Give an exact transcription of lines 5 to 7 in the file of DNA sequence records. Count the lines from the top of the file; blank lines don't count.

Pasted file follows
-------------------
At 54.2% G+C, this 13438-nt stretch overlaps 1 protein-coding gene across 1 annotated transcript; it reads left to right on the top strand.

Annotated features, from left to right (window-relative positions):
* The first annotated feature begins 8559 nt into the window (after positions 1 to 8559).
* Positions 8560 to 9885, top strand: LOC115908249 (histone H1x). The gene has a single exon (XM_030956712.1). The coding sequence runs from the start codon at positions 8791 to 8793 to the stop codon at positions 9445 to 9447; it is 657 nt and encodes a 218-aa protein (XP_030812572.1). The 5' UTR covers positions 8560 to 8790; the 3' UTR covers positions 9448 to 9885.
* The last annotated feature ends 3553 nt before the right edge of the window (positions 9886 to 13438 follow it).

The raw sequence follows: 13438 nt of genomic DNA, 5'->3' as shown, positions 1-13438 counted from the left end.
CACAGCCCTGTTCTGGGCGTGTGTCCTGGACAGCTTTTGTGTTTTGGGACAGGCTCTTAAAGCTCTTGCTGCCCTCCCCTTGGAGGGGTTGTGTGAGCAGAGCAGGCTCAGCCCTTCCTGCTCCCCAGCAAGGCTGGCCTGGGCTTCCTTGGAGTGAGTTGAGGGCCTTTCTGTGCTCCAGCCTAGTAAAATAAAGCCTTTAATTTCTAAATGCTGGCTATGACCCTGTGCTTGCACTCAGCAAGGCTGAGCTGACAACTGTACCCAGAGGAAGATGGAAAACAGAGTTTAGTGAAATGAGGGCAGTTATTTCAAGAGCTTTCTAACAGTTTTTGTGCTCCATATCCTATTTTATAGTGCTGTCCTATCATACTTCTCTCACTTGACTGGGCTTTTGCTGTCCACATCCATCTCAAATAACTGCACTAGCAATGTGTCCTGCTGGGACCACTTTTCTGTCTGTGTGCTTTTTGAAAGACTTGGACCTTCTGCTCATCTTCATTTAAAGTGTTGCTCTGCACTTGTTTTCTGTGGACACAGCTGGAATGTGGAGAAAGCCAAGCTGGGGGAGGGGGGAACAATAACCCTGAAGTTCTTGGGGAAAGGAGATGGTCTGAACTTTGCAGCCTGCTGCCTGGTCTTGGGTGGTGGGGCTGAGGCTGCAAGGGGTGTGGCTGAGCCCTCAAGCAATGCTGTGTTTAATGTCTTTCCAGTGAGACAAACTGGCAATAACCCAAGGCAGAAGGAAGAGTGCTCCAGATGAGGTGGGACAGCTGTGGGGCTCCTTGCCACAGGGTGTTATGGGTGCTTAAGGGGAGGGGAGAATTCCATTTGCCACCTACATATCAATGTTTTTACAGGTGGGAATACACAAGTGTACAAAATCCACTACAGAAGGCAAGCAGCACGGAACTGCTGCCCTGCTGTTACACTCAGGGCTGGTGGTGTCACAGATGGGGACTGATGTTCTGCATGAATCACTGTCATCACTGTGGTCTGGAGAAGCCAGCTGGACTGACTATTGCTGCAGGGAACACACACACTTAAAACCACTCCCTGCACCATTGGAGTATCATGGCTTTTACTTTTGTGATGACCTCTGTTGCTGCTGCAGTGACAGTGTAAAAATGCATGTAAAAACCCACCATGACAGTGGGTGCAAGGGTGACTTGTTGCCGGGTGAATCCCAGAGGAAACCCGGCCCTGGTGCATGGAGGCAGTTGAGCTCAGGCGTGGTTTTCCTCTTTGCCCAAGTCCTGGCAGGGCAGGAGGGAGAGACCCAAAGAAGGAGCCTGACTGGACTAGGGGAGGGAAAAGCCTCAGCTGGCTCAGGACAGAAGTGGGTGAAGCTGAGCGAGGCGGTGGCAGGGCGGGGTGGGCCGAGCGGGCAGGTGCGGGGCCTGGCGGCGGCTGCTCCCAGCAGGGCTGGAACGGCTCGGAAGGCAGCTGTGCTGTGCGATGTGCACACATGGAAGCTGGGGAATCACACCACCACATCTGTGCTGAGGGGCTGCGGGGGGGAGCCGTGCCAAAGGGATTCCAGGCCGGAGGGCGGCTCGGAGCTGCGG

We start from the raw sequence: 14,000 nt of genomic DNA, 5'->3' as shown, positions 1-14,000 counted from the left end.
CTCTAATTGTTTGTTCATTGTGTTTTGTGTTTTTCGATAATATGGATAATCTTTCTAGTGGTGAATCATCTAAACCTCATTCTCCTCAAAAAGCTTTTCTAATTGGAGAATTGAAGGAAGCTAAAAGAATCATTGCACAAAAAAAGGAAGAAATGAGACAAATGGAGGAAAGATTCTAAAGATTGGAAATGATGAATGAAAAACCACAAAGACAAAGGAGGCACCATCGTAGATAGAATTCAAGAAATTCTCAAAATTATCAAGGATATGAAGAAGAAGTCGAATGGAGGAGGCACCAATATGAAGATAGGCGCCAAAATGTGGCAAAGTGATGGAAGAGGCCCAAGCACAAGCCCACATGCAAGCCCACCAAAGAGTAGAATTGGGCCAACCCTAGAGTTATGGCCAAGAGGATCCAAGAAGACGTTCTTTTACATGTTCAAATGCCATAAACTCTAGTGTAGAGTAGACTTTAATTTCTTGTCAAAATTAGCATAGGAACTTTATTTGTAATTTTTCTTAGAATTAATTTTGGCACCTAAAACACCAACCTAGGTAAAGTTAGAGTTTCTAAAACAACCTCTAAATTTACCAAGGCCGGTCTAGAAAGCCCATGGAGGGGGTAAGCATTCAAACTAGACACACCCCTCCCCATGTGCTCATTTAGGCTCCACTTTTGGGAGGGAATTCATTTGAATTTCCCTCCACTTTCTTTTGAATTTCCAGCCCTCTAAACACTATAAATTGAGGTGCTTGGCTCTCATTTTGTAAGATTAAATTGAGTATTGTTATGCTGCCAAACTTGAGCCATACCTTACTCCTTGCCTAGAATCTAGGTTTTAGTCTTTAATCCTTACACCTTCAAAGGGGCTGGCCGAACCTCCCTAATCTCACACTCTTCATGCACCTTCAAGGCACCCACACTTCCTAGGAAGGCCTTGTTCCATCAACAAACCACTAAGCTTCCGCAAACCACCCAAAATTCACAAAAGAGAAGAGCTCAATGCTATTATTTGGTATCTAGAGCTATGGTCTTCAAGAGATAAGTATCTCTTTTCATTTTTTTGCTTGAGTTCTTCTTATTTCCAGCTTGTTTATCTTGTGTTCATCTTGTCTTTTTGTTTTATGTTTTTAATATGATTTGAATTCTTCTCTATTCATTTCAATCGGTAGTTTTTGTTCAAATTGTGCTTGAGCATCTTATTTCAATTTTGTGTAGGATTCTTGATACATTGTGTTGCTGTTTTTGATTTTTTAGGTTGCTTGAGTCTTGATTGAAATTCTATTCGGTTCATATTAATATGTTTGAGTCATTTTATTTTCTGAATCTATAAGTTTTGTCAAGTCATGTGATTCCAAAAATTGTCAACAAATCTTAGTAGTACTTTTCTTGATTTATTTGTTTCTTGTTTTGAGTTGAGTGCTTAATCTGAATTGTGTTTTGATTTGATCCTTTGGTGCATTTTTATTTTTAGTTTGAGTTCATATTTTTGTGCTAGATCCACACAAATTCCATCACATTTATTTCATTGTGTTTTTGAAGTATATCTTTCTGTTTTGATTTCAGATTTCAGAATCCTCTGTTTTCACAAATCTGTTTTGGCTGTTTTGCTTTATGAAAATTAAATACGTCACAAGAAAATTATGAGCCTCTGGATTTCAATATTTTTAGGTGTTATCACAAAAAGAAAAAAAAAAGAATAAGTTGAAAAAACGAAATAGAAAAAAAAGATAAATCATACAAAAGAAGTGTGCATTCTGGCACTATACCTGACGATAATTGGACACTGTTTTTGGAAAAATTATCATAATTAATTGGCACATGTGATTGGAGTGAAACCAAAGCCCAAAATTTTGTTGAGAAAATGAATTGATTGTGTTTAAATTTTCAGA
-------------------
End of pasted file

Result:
* The last annotated feature ends 3553 nt before the right edge of the window (positions 9886 to 13438 follow it).

The raw sequence follows: 13438 nt of genomic DNA, 5'->3' as shown, positions 1-13438 counted from the left end.
CACAGCCCTGTTCTGGGCGTGTGTCCTGGACAGCTTTTGTGTTTTGGGACAGGCTCTTAAAGCTCTTGCTGCCCTCCCCTTGGAGGGGTTGTGTGAGCAGAGCAGGCTCAGCCCTTCCTGCTCCCCAGCAAGGCTGGCCTGGGCTTCCTTGGAGTGAGTTGAGGGCCTTTCTGTGCTCCAGCCTAGTAAAATAAAGCCTTTAATTTCTAAATGCTGGCTATGACCCTGTGCTTGCACTCAGCAAGGCTGAGCTGACAACTGTACCCAGAGGAAGATGGAAAACAGAGTTTAGTGAAATGAGGGCAGTTATTTCAAGAGCTTTCTAACAGTTTTTGTGCTCCATATCCTATTTTATAGTGCTGTCCTATCATACTTCTCTCACTTGACTGGGCTTTTGCTGTCCACATCCATCTCAAATAACTGCACTAGCAATGTGTCCTGCTGGGACCACTTTTCTGTCTGTGTGCTTTTTGAAAGACTTGGACCTTCTGCTCATCTTCATTTAAAGTGTTGCTCTGCACTTGTTTTCTGTGGACACAGCTGGAATGTGGAGAAAGCCAAGCTGGGGGAGGGGGGAACAATAACCCTGAAGTTCTTGGGGAAAGGAGATGGTCTGAACTTTGCAGCCTGCTGCCTGGTCTTGGGTGGTGGGGCTGAGGCTGCAAGGGGTGTGGCTGAGCCCTCAAGCAATGCTGTGTTTAATGTCTTTCCAGTGAGACAAACTGGCAATAACCCAAGGCAGAAGGAAGAGTGCTCCAGATGAGGTGGGACAGCTGTGGGGCTCCTTGCCACAGGGTGTTATGGGTGCTTAAGGGGAGGGGAGAATTCCATTTGCCACCTACATATCAATGTTTTTACAGGTGGGAATACACAAGTGTACAAAATCCACTACAGAAGGCAAGCAGCACGGAACTGCTGCCCTGCTGTTACACTCAGGGCTGGTGGTGTCACAGATGGGGACTGATGTTCTGCATGAATCACTGTCATCACTGTGGTCTGGAGAAGCCAGCTGGACTGACTATTGCTGCAGGGAACACACACACTTAAAACCACTCCCTGCACCATTGGAGTATCATGGCTTTTACTTTTGTGATGACCTCTGTTGCTGCTGCAGTGACAGTGTAAAAATGCATGTAAAAACCCACCATGACAGTGGGTGCAAGGGTGACTTGTTGCCGGGTGAATCCCAGAGGAAACCCGGCCCTGGTGCATGGAGGCAGTTGAGCTCAGGCGTGGTTTTCCTCTTTGCCCAAGTCCTGGCAGGGCAGGAGGGAGAGACCCAAAGAAGGAGCCTGACTGGACTAGGGGAGGGAAAAGCCTCAGCTGGCTCAGGACAGAAGTGGGTGAAGCTGAGCGAGGCGGTGGCAGGGCGGGGTGGGCCGAGCGGGCAGGTGCGGGGCCTGGCGGCGGCTGCTCCCAGCAGGGCTGGAACGGCTCGGAAGGCAGCTGTGCTGTGCGATGTGCACACATGGAAGCTGGGGAATCACACCACCACATCTGTGCTGAGGGGCTGCGGGGGGGAGCCGTGCCAAAGGGATTCCAGGCCGGAGGGCGGCTCGGAGCTGCGG